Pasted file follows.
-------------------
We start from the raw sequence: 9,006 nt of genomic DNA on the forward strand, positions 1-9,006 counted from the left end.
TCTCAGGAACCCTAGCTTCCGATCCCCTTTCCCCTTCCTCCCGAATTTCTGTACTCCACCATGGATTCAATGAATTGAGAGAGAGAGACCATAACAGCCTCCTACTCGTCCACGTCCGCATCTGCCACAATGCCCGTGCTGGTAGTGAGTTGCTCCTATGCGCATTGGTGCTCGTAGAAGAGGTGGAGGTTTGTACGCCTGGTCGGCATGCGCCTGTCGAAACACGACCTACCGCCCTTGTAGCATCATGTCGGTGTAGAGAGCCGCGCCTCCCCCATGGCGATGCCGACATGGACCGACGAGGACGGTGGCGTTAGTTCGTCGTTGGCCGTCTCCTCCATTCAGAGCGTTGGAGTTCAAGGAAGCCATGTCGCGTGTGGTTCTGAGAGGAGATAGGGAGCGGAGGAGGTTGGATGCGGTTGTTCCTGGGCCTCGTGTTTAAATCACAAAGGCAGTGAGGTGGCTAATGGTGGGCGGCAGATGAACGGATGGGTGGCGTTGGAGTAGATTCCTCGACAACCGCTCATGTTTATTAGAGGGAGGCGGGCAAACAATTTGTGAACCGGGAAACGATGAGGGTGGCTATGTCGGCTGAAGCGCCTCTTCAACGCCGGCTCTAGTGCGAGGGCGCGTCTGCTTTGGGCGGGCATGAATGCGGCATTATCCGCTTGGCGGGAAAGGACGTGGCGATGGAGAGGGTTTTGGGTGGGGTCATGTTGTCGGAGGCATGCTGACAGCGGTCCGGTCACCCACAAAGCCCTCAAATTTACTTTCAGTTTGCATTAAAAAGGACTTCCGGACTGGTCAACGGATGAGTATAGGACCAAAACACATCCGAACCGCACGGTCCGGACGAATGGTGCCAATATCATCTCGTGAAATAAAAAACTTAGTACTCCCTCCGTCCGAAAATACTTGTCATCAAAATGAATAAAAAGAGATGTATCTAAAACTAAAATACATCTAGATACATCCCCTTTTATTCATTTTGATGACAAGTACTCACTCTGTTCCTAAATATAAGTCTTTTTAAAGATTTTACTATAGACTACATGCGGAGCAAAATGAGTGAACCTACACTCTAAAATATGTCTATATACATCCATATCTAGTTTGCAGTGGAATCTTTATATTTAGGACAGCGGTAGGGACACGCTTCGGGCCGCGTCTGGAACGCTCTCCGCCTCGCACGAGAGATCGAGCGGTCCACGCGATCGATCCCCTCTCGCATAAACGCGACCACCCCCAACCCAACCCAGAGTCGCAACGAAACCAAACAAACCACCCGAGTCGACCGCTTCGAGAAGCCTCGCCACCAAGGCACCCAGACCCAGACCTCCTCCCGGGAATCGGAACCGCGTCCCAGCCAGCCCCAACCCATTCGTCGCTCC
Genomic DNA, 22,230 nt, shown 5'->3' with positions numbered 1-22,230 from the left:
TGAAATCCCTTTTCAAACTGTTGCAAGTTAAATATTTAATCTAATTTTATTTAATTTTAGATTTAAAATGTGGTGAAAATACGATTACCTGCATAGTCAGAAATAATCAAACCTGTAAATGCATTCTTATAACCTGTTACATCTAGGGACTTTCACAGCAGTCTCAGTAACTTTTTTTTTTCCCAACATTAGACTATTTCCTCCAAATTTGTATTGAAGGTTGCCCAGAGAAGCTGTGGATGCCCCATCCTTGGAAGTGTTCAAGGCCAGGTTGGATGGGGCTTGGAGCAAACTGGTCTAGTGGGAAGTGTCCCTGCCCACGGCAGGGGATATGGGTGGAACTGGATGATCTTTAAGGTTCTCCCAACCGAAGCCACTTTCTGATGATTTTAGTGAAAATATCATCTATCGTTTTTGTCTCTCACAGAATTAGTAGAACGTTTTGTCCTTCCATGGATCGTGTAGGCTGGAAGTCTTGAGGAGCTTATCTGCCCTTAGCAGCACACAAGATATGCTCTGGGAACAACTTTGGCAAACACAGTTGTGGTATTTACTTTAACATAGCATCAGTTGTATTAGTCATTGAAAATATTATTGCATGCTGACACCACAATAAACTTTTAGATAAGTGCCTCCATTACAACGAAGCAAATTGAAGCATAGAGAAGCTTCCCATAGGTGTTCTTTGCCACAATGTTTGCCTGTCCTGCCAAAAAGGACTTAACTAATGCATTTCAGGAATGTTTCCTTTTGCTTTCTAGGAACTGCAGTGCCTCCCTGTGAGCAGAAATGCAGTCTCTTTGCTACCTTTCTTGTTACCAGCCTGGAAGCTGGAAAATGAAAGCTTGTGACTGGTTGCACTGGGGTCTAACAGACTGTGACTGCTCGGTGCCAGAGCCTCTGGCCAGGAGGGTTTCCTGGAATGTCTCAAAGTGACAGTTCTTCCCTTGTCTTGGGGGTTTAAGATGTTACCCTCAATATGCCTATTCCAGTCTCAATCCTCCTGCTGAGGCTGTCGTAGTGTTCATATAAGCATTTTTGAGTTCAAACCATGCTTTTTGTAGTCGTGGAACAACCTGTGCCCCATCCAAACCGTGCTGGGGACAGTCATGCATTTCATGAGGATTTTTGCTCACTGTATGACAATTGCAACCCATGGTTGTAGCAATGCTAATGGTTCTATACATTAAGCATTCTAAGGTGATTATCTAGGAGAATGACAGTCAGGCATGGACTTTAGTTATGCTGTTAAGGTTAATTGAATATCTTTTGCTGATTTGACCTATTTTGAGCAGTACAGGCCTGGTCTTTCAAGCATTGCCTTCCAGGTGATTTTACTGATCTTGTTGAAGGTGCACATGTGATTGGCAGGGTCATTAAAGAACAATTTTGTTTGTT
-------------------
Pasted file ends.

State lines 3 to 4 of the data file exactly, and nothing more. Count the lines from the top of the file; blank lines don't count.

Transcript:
Genomic DNA, 22,230 nt, shown 5'->3' with positions numbered 1-22,230 from the left:
TGAAATCCCTTTTCAAACTGTTGCAAGTTAAATATTTAATCTAATTTTATTTAATTTTAGATTTAAAATGTGGTGAAAATACGATTACCTGCATAGTCAGAAATAATCAAACCTGTAAATGCATTCTTATAACCTGTTACATCTAGGGACTTTCACAGCAGTCTCAGTAACTTTTTTTTTTCCCAACATTAGACTATTTCCTCCAAATTTGTATTGAAGGTTGCCCAGAGAAGCTGTGGATGCCCCATCCTTGGAAGTGTTCAAGGCCAGGTTGGATGGGGCTTGGAGCAAACTGGTCTAGTGGGAAGTGTCCCTGCCCACGGCAGGGGATATGGGTGGAACTGGATGATCTTTAAGGTTCTCCCAACCGAAGCCACTTTCTGATGATTTTAGTGAAAATATCATCTATCGTTTTTGTCTCTCACAGAATTAGTAGAACGTTTTGTCCTTCCATGGATCGTGTAGGCTGGAAGTCTTGAGGAGCTTATCTGCCCTTAGCAGCACACAAGATATGCTCTGGGAACAACTTTGGCAAACACAGTTGTGGTATTTACTTTAACATAGCATCAGTTGTATTAGTCATTGAAAATATTATTGCATGCTGACACCACAATAAACTTTTAGATAAGTGCCTCCATTACAACGAAGCAAATTGAAGCATAGAGAAGCTTCCCATAGGTGTTCTTTGCCACAATGTTTGCCTGTCCTGCCAAAAAGGACTTAACTAATGCATTTCAGGAATGTTTCCTTTTGCTTTCTAGGAACTGCAGTGCCTCCCTGTGAGCAGAAATGCAGTCTCTTTGCTACCTTTCTTGTTACCAGCCTGGAAGCTGGAAAATGAAAGCTTGTGACTGGTTGCACTGGGGTCTAACAGACTGTGACTGCTCGGTGCCAGAGCCTCTGGCCAGGAGGGTTTCCTGGAATGTCTCAAAGTGACAGTTCTTCCCTTGTCTTGGGGGTTTAAGATGTTACCCTCAATATGCCTATTCCAGTCTCAATCCTCCTGCTGAGGCTGTCGTAGTGTTCATATAAGCATTTTTGAGTTCAAACCATGCTTTTTGTAGTCGTGGAACAACCTGTGCCCCATCCAAACCGTGCTGGGGACAGTCATGCATTTCATGAGGATTTTTGCTCACTGTATGACAATTGCAACCCATGGTTGTAGCAATGCTAATGGTTCTATACATTAAGCATTCTAAGGTGATTATCTAGGAGAATGACAGTCAGGCATGGACTTTAGTTATGCTGTTAAGGTTAATTGAATATCTTTTGCTGATTTGACCTATTTTGAGCAGTACAGGCCTGGTCTTTCAAGCATTGCCTTCCAGGTGATTTTACTGATCTTGTTGAAGGTGCACATGTGATTGGCAGGGTCATTAAAGAACAATTTTGTTTGTT